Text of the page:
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Abstract

Arterial and venous thromboembolic disorders remain the leading cause of death in most of the develop countries. A thrombotic occlusion of a coronary or cerebral artery, already damaged by atherosclerosis, appears to be a common and essential link in the onset of most of the cases of such vascular events and induces myocardial or cerebral infarctions [1, 2]. It is not surprising, therefore, that these vascular disorders and the hemostatic system are correlated. For example, high levels of plasma fibrinogen and factor VII coagulant activity were associated with an increased risk of death from cardiovascular disease [3]. High plasma levels of the fast-acting plasminogen activator inhibitor (PAI-1) seem also to be correlated with acute coronary thrombosis [4]. In venous thrombosis the relationship between the disease and the hemostatic system is even more patent. Thus, biological rhythms which modulate the hemostatic system are expected to relate to temporal changes in the incidence of thromboembolic disorders. Such rhythms may also induce temporal variations in the biological effect of antithrombotic agents. Possible therapeutic implications of these observations for the treatment of thromboembolic disorders deserve to be considered and evaluated.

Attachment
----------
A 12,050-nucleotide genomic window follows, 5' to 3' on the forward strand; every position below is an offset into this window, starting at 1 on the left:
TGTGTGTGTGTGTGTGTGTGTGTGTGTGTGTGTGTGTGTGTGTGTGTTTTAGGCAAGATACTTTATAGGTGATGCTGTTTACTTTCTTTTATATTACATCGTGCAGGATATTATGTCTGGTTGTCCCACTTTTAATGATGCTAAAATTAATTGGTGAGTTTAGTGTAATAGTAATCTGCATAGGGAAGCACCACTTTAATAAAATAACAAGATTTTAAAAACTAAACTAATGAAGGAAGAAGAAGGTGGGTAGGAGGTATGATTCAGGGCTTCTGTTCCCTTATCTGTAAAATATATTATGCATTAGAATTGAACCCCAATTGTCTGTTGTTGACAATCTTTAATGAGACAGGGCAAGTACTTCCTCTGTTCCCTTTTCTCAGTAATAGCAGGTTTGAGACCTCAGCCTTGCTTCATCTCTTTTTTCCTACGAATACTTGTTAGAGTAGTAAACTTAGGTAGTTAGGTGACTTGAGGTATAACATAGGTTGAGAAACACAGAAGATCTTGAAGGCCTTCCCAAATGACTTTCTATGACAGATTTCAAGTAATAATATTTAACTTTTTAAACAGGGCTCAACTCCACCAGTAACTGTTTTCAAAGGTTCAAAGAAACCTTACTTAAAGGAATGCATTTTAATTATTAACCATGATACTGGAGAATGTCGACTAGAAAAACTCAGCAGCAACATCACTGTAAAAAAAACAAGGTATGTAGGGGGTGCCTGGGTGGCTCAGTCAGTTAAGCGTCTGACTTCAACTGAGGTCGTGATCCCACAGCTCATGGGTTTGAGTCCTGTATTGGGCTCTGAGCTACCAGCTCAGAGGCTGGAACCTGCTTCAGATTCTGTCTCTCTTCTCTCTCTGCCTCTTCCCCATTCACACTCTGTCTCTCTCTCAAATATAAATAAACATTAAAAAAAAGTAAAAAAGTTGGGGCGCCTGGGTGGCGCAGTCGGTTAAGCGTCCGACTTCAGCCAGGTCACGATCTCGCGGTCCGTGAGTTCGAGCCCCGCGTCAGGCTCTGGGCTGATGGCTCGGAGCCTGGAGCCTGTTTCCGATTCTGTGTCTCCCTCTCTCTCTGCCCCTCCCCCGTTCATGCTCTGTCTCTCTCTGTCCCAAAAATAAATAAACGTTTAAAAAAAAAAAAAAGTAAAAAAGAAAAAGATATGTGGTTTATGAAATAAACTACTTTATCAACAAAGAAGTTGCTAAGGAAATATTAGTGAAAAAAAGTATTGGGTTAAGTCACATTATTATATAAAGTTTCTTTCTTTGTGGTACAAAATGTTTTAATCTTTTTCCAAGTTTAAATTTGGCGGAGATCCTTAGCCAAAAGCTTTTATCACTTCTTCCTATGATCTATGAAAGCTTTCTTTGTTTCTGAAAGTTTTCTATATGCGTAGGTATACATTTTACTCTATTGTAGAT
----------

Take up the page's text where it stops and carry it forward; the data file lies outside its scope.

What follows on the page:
Keywords

Circadian Rhythm Deep Vein Thrombosis Sudden Cardiac Death Circadian Variation Morning Peak 
These keywords were added by machine and not by the authors. This process is experimental and the keywords may be updated as the learning algorithm improves.

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© Springer-Verlag Berlin Heidelberg 1992

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  • H. Decousus

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